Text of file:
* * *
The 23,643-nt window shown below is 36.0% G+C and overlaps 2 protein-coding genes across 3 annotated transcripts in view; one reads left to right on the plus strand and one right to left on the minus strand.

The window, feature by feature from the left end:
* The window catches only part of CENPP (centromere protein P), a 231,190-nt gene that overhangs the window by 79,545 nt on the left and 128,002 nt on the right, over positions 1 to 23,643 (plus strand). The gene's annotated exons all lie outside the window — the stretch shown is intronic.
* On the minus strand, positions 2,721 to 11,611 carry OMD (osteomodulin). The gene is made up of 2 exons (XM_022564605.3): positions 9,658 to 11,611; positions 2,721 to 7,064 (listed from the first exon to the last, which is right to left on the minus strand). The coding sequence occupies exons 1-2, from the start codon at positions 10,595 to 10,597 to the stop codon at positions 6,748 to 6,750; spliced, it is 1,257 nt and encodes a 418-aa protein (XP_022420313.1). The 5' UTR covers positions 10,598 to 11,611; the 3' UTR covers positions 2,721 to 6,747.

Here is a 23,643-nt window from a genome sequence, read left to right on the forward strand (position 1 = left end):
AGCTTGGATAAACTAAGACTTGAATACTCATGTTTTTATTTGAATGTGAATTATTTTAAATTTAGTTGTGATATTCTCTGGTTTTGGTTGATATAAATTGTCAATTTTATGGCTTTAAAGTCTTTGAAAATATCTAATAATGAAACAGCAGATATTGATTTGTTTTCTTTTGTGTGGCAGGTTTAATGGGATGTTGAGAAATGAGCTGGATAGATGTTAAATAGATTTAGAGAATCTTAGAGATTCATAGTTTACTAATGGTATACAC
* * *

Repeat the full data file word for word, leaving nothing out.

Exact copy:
The 23,643-nt window shown below is 36.0% G+C and overlaps 2 protein-coding genes across 3 annotated transcripts in view; one reads left to right on the plus strand and one right to left on the minus strand.

The window, feature by feature from the left end:
* The window catches only part of CENPP (centromere protein P), a 231,190-nt gene that overhangs the window by 79,545 nt on the left and 128,002 nt on the right, over positions 1 to 23,643 (plus strand). The gene's annotated exons all lie outside the window — the stretch shown is intronic.
* On the minus strand, positions 2,721 to 11,611 carry OMD (osteomodulin). The gene is made up of 2 exons (XM_022564605.3): positions 9,658 to 11,611; positions 2,721 to 7,064 (listed from the first exon to the last, which is right to left on the minus strand). The coding sequence occupies exons 1-2, from the start codon at positions 10,595 to 10,597 to the stop codon at positions 6,748 to 6,750; spliced, it is 1,257 nt and encodes a 418-aa protein (XP_022420313.1). The 5' UTR covers positions 10,598 to 11,611; the 3' UTR covers positions 2,721 to 6,747.

Here is a 23,643-nt window from a genome sequence, read left to right on the forward strand (position 1 = left end):
AGCTTGGATAAACTAAGACTTGAATACTCATGTTTTTATTTGAATGTGAATTATTTTAAATTTAGTTGTGATATTCTCTGGTTTTGGTTGATATAAATTGTCAATTTTATGGCTTTAAAGTCTTTGAAAATATCTAATAATGAAACAGCAGATATTGATTTGTTTTCTTTTGTGTGGCAGGTTTAATGGGATGTTGAGAAATGAGCTGGATAGATGTTAAATAGATTTAGAGAATCTTAGAGATTCATAGTTTACTAATGGTATACAC